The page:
Methods of outreach
I partner with an optometrist colleague, and together we go into the community and talk to pediatricians, evaluate their screening setup and answer their questions about any issues they have. This grass roots approach has been very effective in our area.
We have also worked with local representatives to pass legislation, where appropriate, to facilitate proper vision screening. Louisiana does not have a mandate requiring proof of a vision screening before a child begins school.
The Medicaid program, however, which covers about half of the children in the state, requires a vision screening as part of many health tests for those ages 6 months to 5 years.
I believe that, requiring a full vision exam is wasteful and not an effective approach for our state. A potential result would be many children receiving exams from providers who are not specialists in children’s eye care and being prescribed unnecessary glasses.
This sort of inefficiency causes parents and caregivers to become frustrated with the entire process. Legislation in this capacity would require the necessary groundwork that ensures compliance with the law as well as funding for such an initiative. This approach is not a good fit for Louisiana, although it may work other in other states.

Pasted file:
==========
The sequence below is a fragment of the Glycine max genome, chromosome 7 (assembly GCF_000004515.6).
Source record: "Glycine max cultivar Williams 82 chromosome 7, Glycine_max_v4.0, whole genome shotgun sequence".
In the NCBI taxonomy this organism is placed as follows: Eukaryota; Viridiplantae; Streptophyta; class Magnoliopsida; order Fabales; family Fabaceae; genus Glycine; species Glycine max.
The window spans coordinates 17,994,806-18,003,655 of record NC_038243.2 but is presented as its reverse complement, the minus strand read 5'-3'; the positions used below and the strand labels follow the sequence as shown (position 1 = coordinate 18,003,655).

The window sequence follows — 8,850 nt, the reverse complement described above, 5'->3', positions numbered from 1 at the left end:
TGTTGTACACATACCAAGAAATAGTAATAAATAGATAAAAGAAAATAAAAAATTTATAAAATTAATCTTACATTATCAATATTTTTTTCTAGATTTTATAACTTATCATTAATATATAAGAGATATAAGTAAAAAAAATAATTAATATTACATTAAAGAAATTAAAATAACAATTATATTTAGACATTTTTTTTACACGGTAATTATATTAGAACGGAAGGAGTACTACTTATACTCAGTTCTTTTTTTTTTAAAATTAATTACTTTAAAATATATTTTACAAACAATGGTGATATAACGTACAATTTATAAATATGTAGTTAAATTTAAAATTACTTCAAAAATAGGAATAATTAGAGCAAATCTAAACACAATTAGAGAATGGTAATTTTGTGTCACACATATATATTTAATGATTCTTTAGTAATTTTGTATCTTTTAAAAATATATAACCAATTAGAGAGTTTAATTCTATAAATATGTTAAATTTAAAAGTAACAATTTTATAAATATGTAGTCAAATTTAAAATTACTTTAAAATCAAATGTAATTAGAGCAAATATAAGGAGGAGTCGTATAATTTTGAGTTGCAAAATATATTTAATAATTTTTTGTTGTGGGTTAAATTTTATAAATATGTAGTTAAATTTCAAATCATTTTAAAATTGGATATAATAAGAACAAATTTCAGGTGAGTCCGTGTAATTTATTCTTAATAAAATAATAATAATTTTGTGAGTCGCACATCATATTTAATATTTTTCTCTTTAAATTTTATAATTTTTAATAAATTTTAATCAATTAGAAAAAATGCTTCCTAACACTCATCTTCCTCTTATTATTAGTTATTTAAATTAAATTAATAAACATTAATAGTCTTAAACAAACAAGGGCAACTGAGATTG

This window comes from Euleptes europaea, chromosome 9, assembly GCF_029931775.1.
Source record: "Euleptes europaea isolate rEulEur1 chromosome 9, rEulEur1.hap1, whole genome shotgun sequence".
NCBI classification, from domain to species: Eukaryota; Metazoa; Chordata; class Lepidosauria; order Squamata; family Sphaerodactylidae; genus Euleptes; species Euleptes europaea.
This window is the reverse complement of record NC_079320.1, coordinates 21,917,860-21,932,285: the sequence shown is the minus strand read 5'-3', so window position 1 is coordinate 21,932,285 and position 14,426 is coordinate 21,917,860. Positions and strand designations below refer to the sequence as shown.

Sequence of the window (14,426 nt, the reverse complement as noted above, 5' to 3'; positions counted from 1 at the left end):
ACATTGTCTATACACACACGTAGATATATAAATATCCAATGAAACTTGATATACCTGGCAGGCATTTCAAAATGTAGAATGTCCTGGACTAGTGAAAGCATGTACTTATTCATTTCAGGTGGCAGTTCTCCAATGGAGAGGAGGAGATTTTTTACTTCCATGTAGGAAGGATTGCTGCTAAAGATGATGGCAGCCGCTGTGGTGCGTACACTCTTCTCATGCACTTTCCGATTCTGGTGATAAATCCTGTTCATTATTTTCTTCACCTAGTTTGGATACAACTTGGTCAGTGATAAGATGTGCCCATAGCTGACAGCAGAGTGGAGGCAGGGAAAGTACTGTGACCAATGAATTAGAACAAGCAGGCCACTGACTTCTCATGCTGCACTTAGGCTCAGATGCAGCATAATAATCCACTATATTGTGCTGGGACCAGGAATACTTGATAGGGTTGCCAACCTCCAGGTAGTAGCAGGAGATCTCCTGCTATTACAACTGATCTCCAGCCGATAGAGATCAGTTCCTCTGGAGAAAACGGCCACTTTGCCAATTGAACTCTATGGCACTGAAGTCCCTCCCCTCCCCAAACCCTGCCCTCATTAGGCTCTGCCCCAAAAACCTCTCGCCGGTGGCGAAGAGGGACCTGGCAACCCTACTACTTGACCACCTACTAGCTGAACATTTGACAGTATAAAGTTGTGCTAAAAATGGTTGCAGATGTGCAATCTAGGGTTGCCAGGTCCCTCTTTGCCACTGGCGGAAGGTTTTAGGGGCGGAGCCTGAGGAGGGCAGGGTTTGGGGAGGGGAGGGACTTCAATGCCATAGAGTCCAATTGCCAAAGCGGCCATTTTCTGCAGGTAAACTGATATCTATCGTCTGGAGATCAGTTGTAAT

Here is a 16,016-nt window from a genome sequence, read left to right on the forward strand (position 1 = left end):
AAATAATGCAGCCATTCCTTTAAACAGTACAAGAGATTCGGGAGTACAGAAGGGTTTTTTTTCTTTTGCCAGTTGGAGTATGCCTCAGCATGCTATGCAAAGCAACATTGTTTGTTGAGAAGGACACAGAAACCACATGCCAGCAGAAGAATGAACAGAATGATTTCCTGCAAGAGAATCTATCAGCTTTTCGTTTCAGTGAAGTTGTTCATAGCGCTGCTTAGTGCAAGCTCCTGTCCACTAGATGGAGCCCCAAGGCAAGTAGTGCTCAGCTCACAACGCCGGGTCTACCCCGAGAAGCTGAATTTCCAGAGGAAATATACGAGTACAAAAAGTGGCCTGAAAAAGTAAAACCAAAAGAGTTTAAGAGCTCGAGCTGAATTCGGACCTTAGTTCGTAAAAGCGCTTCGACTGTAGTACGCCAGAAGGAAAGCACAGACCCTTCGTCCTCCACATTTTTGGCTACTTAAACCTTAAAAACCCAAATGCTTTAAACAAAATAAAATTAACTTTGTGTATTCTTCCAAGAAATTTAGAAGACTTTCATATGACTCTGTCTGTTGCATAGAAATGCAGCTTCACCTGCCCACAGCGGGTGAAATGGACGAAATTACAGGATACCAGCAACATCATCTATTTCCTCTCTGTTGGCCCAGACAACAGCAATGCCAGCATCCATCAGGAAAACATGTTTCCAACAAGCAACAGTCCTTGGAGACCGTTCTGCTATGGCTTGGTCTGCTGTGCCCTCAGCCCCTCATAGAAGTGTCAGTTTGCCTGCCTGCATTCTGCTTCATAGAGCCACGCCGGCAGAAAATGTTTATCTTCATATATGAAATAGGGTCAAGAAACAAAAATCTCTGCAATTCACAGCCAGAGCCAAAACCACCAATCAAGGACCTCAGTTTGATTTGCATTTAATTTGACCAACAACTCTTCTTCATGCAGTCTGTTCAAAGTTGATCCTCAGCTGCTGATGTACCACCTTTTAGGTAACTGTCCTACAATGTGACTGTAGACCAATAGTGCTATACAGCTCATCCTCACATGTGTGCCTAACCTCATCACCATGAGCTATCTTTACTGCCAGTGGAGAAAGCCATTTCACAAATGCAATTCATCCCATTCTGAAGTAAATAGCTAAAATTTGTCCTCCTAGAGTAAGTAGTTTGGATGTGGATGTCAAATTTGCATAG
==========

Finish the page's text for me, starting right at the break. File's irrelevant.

Our program is effective through our grassroots and collaborative approach. By educating key members of the community—primary care physicians, school nurses, and the Lions—to the importance of early childhood vision screening, we ensure they are engaged and aware of the need. By then being available to answer questions, address concerns and visit locations to evaluate their individual vision screening processes, we can help ensure no child falls through the cracks.
Alan B. Richards, MD, is a pediatric ophthalmologist at the Highland Clinic and Louisiana State University Health Science Center in Shreveport, LA. He has no financial disclosures to report.
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